If you’ve ever had to quit a job, you know it can get messy and emotional. Tempers flare, confusion ensues, feelings get hurt — quitting a job isn’t an inherently easy thing to do.
But people do it every day. It’s a necessary part of growing in your career, and the anxiety of quitting your job shouldn’t hold you back from pursuing another great opportunity.
Here are some guaranteed ways to make the process as painless as possible and to ensure that you don’t leave on bad terms.
Consider the timing.
According to Time magazine, it takes on average 6 weeks to get a new job. Before you quit your job, look at your current environment and consider the outcomes:
- Will quitting your job leave you burdened financially?
- Do you have another opportunity lined up?
- Is quitting your job an emotional reaction?
Think carefully about when and why you’re quitting your job so you do not put yourself in an uncomfortable situation down the road.
Communication is key when you quit your job. The first order of business is to schedule an in-person meeting with your direct supervisor to “discuss matters pertinent to your job.” Truth is, they’ll likely have guessed where the conversation is going after your initial email; this is just a respectful way to ensure that you’re in control of the conversation.
Speaking of control, stay ahead of office gossip by not telling your coworkers about your decision to leave. It’ll put you in an uncomfortable spot if your manager hears that you’ll on your way out from a coworker before you’ve gotten the chance to speak to them first.
Not all job environments are great. In fact, you may be leaving for that reason in particular.
However, thanking your employer for the opportunity is an easy way to make sure that you leave on good terms. It may not have been a great job, but it did pay your bills for a little while, and that’s worth something.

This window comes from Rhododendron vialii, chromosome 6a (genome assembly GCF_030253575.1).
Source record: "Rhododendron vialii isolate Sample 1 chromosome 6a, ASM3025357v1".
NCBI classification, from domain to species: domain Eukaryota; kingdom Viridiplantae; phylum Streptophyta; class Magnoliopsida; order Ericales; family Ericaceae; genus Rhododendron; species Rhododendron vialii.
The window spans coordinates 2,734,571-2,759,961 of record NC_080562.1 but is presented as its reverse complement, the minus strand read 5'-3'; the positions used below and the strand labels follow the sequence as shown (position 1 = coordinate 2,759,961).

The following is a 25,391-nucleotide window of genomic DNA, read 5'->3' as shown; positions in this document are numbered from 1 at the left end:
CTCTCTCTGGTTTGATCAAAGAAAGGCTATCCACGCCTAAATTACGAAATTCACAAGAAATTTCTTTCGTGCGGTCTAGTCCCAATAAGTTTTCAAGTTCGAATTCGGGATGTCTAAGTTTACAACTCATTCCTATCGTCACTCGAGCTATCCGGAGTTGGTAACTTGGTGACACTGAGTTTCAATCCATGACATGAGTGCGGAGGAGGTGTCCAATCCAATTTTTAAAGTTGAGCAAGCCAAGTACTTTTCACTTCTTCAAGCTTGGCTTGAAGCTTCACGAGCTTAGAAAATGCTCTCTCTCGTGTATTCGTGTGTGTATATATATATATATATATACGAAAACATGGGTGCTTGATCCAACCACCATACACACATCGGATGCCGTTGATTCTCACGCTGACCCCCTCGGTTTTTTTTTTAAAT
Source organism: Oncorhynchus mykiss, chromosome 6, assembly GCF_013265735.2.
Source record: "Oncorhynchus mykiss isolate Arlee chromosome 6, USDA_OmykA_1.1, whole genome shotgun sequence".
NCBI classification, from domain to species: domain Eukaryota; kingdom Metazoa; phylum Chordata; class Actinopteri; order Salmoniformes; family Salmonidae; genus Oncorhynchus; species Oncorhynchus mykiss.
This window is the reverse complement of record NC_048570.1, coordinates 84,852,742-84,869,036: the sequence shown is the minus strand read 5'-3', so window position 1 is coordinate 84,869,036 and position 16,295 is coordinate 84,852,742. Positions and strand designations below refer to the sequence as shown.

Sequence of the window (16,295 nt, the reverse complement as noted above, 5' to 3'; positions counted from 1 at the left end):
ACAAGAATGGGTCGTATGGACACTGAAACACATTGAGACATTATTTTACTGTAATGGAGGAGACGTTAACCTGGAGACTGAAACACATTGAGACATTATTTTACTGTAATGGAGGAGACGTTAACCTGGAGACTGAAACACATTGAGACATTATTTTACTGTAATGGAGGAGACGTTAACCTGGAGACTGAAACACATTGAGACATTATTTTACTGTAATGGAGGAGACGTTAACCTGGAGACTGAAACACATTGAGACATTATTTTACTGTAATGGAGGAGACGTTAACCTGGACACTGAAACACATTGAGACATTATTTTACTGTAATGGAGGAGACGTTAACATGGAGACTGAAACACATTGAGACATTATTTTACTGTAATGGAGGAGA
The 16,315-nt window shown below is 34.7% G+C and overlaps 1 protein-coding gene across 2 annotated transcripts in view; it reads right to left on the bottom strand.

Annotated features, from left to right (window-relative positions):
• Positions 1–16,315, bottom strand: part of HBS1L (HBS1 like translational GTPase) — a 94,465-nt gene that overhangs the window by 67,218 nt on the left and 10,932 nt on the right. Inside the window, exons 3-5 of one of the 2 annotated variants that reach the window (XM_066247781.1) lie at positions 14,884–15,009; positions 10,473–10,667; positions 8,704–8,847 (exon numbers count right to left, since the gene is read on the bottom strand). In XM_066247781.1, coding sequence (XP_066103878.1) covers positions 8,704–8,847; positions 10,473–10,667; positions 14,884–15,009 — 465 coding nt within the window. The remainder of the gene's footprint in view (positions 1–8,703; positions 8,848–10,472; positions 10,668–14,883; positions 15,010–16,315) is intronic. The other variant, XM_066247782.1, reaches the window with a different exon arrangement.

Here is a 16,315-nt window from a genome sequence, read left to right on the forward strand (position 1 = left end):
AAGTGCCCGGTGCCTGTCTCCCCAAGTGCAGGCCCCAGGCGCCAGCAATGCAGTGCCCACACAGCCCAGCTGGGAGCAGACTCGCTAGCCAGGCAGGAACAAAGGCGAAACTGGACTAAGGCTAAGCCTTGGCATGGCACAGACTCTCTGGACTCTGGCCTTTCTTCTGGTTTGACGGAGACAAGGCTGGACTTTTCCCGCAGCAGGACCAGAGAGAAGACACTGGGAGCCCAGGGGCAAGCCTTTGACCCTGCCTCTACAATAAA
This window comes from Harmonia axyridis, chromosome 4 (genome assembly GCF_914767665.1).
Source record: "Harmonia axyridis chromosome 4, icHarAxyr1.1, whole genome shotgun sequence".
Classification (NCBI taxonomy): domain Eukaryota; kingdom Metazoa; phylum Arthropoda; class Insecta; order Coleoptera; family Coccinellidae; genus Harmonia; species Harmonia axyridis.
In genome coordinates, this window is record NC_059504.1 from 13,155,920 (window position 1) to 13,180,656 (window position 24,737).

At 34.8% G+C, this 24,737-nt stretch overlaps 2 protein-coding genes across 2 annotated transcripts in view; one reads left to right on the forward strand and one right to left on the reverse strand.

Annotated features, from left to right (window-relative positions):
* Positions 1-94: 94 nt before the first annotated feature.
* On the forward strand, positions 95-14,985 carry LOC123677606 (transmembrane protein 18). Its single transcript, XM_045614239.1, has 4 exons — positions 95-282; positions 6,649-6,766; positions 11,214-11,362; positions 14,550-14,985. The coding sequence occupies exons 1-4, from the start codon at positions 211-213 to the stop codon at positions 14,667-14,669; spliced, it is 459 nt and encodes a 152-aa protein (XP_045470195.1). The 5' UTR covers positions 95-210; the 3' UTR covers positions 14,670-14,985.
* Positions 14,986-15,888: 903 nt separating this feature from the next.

Be kind, but clear.
When you’re speaking to your manager, be clear about your intentions and (if necessary) why you’ve decided to pursue another opportunity. If your job was less than ideal, you don’t have to lie and say you loved working there; transparency shows character, and a great manager will listen and respect your decision. Just remember: it’s always easier to not say anything than to take back something you’ve said later.
Also, be sure they understand that you’re moving on; by quitting, you’re not obliged to help them after your last day. This can be especially difficult for smaller or more rural practices where help is harder to come by. Don’t get stuck “just helping” your soon-to-be former employer with day-to-day duties while they look for someone to fill your spot.
That’s why there’s a 2-week notice
Prepare your exit.
In the US, it is standard to give two weeks notice when you quit. This will allow you and your employers time to transition the job duties to another individual.
During those two weeks, wrap up projects and communicate with clients or patients that you’re leaving and someone will be filling your spot. Then, if needed, pass the flame to your replacement and train them on your duties.
You’ll also want to let your coworkers know that you’re moving on (if your manager hasn’t already). Sending a goodbye email to your teammates is a polite and professional way of signing off. Your team may rely on you for many things, so you don’t want to blindside them on your last day with the sudden knowledge that you’re leaving.
Quit like a pro.
Quitting a job properly takes preparation and confidence. While you may initially feel guilty about leaving a place of work, it’s oftentimes the best thing you can do for your career. Plus, for many hiring managers, this is just business as usual.
With the right exit strategy, you can leave with the respect of your coworkers and manager, a great recommendation, and your head held high knowing that you’re making another great career move.
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